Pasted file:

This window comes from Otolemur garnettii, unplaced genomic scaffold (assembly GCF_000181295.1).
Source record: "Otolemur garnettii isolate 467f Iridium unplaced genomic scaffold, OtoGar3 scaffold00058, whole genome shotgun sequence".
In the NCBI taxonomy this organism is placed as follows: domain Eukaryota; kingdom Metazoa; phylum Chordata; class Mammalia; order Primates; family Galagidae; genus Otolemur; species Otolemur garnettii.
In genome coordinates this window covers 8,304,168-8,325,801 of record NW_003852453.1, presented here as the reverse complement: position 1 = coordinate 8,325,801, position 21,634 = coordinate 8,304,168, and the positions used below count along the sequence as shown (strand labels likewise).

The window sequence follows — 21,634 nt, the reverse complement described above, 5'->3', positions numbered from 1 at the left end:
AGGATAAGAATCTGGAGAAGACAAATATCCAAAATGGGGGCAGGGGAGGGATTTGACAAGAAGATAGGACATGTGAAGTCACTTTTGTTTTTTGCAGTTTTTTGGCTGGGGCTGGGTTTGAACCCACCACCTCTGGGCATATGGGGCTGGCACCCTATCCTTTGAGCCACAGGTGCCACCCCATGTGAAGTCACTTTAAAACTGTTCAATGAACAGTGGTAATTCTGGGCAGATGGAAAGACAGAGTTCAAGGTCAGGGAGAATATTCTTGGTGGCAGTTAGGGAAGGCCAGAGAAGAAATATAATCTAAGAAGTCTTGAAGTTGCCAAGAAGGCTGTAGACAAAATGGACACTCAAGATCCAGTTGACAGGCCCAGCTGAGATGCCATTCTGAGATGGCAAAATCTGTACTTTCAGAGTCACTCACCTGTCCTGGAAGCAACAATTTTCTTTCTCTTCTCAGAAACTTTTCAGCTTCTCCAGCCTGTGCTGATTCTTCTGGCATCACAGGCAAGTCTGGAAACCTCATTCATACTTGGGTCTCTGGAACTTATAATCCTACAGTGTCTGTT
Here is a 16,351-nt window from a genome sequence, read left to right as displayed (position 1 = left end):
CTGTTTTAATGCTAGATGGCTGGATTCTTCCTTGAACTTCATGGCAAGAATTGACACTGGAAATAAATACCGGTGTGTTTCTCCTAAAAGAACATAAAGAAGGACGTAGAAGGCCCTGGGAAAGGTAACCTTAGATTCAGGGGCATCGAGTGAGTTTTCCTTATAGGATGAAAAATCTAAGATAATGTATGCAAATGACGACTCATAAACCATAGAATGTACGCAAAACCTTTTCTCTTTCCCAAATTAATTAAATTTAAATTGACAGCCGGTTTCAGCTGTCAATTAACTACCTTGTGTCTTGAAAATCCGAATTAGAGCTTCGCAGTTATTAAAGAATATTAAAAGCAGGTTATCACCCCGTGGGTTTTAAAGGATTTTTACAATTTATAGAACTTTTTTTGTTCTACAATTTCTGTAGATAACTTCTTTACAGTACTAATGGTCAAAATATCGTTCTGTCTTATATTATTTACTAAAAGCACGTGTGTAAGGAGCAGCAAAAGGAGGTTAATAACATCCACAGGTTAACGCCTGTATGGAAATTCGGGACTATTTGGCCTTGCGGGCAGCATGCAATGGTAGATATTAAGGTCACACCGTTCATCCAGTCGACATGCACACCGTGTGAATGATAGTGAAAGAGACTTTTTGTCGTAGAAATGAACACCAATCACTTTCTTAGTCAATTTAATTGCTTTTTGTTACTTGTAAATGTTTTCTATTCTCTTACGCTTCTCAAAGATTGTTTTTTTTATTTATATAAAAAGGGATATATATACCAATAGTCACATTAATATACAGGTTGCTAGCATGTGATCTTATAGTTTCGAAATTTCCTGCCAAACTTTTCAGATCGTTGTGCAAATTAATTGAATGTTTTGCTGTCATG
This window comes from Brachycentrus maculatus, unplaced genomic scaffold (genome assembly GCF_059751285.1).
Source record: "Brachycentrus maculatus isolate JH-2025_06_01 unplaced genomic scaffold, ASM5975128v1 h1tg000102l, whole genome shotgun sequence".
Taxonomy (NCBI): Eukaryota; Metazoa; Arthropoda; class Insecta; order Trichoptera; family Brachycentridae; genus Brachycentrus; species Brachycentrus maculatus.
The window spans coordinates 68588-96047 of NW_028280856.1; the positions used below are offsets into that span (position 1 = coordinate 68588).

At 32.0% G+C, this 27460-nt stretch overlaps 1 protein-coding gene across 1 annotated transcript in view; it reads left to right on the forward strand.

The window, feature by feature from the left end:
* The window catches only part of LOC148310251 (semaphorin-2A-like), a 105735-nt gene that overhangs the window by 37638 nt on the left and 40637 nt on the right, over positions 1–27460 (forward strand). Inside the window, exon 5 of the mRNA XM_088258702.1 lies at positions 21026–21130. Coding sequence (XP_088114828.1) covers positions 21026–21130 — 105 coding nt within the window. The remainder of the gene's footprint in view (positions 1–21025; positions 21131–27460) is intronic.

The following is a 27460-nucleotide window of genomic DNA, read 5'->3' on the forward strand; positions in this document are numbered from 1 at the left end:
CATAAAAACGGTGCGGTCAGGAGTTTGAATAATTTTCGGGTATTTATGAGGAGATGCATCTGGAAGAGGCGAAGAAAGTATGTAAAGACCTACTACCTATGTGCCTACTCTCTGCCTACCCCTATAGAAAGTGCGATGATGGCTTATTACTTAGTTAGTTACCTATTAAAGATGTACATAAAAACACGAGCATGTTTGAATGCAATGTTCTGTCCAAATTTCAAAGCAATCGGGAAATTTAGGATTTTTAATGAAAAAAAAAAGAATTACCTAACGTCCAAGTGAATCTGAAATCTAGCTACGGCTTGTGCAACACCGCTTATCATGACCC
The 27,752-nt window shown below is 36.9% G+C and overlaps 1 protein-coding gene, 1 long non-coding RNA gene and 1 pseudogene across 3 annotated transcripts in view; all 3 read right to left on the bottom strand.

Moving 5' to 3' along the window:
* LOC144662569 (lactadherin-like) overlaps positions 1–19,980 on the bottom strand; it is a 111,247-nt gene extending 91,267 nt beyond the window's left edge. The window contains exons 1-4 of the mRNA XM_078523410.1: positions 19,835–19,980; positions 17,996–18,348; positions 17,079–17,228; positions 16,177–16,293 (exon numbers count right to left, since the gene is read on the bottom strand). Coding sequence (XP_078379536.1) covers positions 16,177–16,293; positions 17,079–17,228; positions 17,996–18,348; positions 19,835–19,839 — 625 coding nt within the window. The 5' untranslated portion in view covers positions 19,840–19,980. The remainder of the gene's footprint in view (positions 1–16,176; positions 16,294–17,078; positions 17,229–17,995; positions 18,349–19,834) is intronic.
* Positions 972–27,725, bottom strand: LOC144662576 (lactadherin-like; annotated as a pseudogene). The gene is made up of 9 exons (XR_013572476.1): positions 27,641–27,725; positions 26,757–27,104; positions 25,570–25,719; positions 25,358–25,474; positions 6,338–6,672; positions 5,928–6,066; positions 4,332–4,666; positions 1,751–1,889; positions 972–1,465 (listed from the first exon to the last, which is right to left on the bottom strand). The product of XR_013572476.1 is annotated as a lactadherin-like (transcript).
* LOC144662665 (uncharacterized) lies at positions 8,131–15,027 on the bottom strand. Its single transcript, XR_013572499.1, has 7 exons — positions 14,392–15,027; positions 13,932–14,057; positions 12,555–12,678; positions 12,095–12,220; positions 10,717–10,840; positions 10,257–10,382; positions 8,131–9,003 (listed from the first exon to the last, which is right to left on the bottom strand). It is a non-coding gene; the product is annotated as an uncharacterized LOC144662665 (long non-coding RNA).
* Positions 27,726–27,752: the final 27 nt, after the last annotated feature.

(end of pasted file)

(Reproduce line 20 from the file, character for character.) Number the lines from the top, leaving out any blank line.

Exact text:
* LOC144662569 (lactadherin-like) overlaps positions 1–19,980 on the bottom strand; it is a 111,247-nt gene extending 91,267 nt beyond the window's left edge. The window contains exons 1-4 of the mRNA XM_078523410.1: positions 19,835–19,980; positions 17,996–18,348; positions 17,079–17,228; positions 16,177–16,293 (exon numbers count right to left, since the gene is read on the bottom strand). Coding sequence (XP_078379536.1) covers positions 16,177–16,293; positions 17,079–17,228; positions 17,996–18,348; positions 19,835–19,839 — 625 coding nt within the window. The 5' untranslated portion in view covers positions 19,840–19,980. The remainder of the gene's footprint in view (positions 1–16,176; positions 16,294–17,078; positions 17,229–17,995; positions 18,349–19,834) is intronic.